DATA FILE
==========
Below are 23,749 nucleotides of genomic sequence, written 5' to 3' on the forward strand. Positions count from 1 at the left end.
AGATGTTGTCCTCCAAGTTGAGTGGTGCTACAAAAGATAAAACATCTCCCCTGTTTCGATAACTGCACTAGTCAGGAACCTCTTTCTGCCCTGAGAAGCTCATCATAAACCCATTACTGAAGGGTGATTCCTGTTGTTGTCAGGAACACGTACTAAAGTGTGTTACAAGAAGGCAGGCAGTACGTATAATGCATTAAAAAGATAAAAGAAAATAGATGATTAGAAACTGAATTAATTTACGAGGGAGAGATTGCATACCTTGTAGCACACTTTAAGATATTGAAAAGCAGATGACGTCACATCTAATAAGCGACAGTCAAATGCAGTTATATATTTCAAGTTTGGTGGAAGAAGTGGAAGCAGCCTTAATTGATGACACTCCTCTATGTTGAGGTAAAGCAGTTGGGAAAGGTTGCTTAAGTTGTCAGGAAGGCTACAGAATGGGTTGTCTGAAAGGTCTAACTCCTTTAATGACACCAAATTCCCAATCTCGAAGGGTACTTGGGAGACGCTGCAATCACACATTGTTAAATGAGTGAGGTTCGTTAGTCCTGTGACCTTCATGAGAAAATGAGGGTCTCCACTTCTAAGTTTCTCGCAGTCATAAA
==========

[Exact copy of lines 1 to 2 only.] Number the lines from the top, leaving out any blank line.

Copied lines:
Below are 23,749 nucleotides of genomic sequence, written 5' to 3' on the forward strand. Positions count from 1 at the left end.
AGATGTTGTCCTCCAAGTTGAGTGGTGCTACAAAAGATAAAACATCTCCCCTGTTTCGATAACTGCACTAGTCAGGAACCTCTTTCTGCCCTGAGAAGCTCATCATAAACCCATTACTGAAGGGTGATTCCTGTTGTTGTCAGGAACACGTACTAAAGTGTGTTACAAGAAGGCAGGCAGTACGTATAATGCATTAAAAAGATAAAAGAAAATAGATGATTAGAAACTGAATTAATTTACGAGGGAGAGATTGCATACCTTGTAGCACACTTTAAGATATTGAAAAGCAGATGACGTCACATCTAATAAGCGACAGTCAAATGCAGTTATATATTTCAAGTTTGGTGGAAGAAGTGGAAGCAGCCTTAATTGATGACACTCCTCTATGTTGAGGTAAAGCAGTTGGGAAAGGTTGCTTAAGTTGTCAGGAAGGCTACAGAATGGGTTGTCTGAAAGGTCTAACTCCTTTAATGACACCAAATTCCCAATCTCGAAGGGTACTTGGGAGACGCTGCAATCACACATTGTTAAATGAGTGAGGTTCGTTAGTCCTGTGACCTTCATGAGAAAATGAGGGTCTCCACTTCTAAGTTTCTCGCAGTCATAAA